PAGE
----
The sisters worked intensely. “Sister Laura de Jésus worked day and night to ensure that nurses lacked nothing: at night, she tuned up units measuring blood pressure until 11 PM,” recounts an article for the local newspaper, Crónica, which was published in January 20081 about the presence of the Sisters of Providence, during the reunion of sister Marcelle with former employees of the hospital.
The newspaper quoted a nurse who started working at the opening of the Regional hospital, in 1968, who stated: “It was the golden age of the hospital…” The article also mentions: “The strict formation of the Canadian sisters is underlined by those who got to know them. In their own way and according to their education, everything had to be straight, in order, clean, with respect. Fundamentally, the service provision had to include understanding of and love for the patients.” They also trained nurses, who gained national certification, allowing them to work in any region of the country. They also built a blood bank.
More than 20 Sisters of Providence ministered in Argentina. Their work in those areas inspired some young women to join the Sisters of Providence. In the early 1980s, a group of Providence Associates was also established.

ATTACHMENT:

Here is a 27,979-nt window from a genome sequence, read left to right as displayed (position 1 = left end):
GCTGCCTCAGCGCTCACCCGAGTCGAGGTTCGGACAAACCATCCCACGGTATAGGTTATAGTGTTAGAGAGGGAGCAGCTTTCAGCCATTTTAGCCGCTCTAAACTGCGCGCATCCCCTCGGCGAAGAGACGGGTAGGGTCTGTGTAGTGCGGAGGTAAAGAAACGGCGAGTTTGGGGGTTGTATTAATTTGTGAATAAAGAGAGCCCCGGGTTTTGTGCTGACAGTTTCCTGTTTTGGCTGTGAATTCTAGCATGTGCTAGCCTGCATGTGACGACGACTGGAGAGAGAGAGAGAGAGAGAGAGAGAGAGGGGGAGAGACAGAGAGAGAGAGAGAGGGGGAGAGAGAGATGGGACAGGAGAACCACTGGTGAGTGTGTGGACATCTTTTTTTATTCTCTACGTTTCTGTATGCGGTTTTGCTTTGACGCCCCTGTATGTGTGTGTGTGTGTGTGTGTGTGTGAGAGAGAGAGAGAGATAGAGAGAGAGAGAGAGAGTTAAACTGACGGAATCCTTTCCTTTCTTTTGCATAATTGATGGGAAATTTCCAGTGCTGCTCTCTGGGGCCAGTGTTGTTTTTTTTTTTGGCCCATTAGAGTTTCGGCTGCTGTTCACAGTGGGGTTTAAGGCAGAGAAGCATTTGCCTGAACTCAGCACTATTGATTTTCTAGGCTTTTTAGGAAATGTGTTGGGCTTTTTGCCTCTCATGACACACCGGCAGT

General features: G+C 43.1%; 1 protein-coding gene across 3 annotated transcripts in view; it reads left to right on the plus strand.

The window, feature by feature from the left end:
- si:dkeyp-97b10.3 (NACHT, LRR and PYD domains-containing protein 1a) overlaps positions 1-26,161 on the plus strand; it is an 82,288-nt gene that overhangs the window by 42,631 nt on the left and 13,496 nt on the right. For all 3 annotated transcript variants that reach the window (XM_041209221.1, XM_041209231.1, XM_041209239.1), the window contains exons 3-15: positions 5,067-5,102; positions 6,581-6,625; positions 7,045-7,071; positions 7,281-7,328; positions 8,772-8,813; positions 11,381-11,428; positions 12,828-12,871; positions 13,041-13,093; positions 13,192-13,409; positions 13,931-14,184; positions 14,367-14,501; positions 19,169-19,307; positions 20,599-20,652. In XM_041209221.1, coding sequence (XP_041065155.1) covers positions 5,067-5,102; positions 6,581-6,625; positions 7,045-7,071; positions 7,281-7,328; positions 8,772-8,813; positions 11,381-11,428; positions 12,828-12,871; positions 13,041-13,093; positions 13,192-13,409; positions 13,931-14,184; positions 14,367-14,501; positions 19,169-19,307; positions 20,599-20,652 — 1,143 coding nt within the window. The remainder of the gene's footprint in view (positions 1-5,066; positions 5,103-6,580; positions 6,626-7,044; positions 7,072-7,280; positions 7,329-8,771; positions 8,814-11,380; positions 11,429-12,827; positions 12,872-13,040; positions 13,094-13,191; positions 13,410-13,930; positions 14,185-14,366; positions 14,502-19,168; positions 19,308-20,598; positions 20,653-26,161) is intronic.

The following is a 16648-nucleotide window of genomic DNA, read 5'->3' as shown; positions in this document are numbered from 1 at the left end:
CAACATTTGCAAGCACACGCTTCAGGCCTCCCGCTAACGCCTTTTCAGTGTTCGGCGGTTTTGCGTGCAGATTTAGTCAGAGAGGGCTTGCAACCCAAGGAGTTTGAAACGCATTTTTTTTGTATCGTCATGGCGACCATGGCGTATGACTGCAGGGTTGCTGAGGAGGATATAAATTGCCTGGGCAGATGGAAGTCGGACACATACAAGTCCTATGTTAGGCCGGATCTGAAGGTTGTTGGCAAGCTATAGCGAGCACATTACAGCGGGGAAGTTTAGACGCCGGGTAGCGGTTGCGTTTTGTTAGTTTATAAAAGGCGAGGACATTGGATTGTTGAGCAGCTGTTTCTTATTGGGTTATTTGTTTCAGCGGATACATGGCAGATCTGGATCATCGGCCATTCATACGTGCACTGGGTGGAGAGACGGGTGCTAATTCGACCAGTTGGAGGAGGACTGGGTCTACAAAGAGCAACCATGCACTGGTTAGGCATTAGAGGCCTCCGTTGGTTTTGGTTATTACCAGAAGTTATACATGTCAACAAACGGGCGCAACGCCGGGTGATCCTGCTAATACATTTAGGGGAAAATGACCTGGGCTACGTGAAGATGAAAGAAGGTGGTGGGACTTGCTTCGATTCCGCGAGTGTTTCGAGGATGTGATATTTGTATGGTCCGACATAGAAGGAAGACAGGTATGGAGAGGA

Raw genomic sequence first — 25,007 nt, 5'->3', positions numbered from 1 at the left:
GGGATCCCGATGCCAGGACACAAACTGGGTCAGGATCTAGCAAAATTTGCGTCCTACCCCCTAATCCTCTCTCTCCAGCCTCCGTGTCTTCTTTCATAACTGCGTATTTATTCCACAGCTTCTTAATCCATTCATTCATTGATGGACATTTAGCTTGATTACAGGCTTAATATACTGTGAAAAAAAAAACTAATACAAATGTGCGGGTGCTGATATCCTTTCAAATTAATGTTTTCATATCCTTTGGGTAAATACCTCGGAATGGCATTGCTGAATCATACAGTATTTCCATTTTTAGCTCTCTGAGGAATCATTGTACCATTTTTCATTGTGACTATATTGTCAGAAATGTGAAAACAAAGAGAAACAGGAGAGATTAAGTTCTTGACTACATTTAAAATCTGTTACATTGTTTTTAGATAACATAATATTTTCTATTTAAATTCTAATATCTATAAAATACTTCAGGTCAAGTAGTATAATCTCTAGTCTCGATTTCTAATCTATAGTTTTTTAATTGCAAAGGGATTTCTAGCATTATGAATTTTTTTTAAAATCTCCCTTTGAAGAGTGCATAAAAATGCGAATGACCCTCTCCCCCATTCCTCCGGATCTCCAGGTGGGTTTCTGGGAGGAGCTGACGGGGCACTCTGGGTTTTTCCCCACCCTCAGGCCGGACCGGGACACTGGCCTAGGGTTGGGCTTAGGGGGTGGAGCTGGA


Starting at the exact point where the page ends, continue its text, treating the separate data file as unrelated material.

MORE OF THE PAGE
After her 18-year stay in Argentina, Sister Marcelle continued her ministry in Chile for 18 years, before moving to Cameroon. She worked 4 years in Africa before returning to Quebec. Her links with the Argentinians are not over; in addition to her visit in 2008, she still maintains a correspondence with 5 people she met during her ministry in Comodoro Rivadavia, over 35 years ago. This confirms the affirmation of a former employee of the hospital: “The nurses were trained to take care of the sick tenderly, staying as long as necessary.” Sister Marcelle didn’t hesitate to stay the needed time in Argentina, nor does she hesitate now to reach out to others.
Providence of God, I believe in you
- «La última Hermana de la Providencia y enfermera del Regional regresó a Comodoro» Crónica, jueves 3 de enero del 2008. (In Spanish) http://diariocronica.com.ar/index.php?r=Noticias/verNoticia&q=3004
For more details, this book is available in the Souvenirs page:
ROBILLARD, Denise. Adventurers in the Shadow, From Obedience to Discernment, The Mission of the Sisters of Providence, 1962-1997, Outremont: Carte Blanche, 2001.
Sister Marcelle participated in a video, in which she talks about Argentina about how the sisters in the missions experienced Christmas. The link is provided here: https://www.youtube.com/watch?v=owAGcy_0bv8&index=19&list=UUgwryhZJL5r0owWh32XJr1w